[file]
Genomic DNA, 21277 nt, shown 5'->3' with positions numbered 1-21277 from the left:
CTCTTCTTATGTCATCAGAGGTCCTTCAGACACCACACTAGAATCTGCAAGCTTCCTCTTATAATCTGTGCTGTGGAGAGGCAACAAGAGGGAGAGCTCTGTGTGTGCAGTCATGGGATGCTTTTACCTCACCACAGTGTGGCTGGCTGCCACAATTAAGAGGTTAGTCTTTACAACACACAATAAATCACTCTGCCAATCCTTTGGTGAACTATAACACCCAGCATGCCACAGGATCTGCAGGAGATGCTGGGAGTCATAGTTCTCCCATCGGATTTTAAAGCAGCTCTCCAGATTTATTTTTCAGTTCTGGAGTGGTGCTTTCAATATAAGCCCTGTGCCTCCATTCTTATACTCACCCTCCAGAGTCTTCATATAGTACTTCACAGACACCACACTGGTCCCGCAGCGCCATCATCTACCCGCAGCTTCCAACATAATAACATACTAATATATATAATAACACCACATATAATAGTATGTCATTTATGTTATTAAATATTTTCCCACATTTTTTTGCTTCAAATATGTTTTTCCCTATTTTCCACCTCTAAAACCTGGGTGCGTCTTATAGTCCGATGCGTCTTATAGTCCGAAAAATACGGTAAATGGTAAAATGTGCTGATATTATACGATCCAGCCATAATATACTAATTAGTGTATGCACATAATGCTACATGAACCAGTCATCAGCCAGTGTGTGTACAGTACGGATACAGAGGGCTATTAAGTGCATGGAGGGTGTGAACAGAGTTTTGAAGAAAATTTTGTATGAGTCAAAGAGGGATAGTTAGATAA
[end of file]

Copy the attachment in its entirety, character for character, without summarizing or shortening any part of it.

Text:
Genomic DNA, 21277 nt, shown 5'->3' with positions numbered 1-21277 from the left:
CTCTTCTTATGTCATCAGAGGTCCTTCAGACACCACACTAGAATCTGCAAGCTTCCTCTTATAATCTGTGCTGTGGAGAGGCAACAAGAGGGAGAGCTCTGTGTGTGCAGTCATGGGATGCTTTTACCTCACCACAGTGTGGCTGGCTGCCACAATTAAGAGGTTAGTCTTTACAACACACAATAAATCACTCTGCCAATCCTTTGGTGAACTATAACACCCAGCATGCCACAGGATCTGCAGGAGATGCTGGGAGTCATAGTTCTCCCATCGGATTTTAAAGCAGCTCTCCAGATTTATTTTTCAGTTCTGGAGTGGTGCTTTCAATATAAGCCCTGTGCCTCCATTCTTATACTCACCCTCCAGAGTCTTCATATAGTACTTCACAGACACCACACTGGTCCCGCAGCGCCATCATCTACCCGCAGCTTCCAACATAATAACATACTAATATATATAATAACACCACATATAATAGTATGTCATTTATGTTATTAAATATTTTCCCACATTTTTTTGCTTCAAATATGTTTTTCCCTATTTTCCACCTCTAAAACCTGGGTGCGTCTTATAGTCCGATGCGTCTTATAGTCCGAAAAATACGGTAAATGGTAAAATGTGCTGATATTATACGATCCAGCCATAATATACTAATTAGTGTATGCACATAATGCTACATGAACCAGTCATCAGCCAGTGTGTGTACAGTACGGATACAGAGGGCTATTAAGTGCATGGAGGGTGTGAACAGAGTTTTGAAGAAAATTTTGTATGAGTCAAAGAGGGATAGTTAGATAA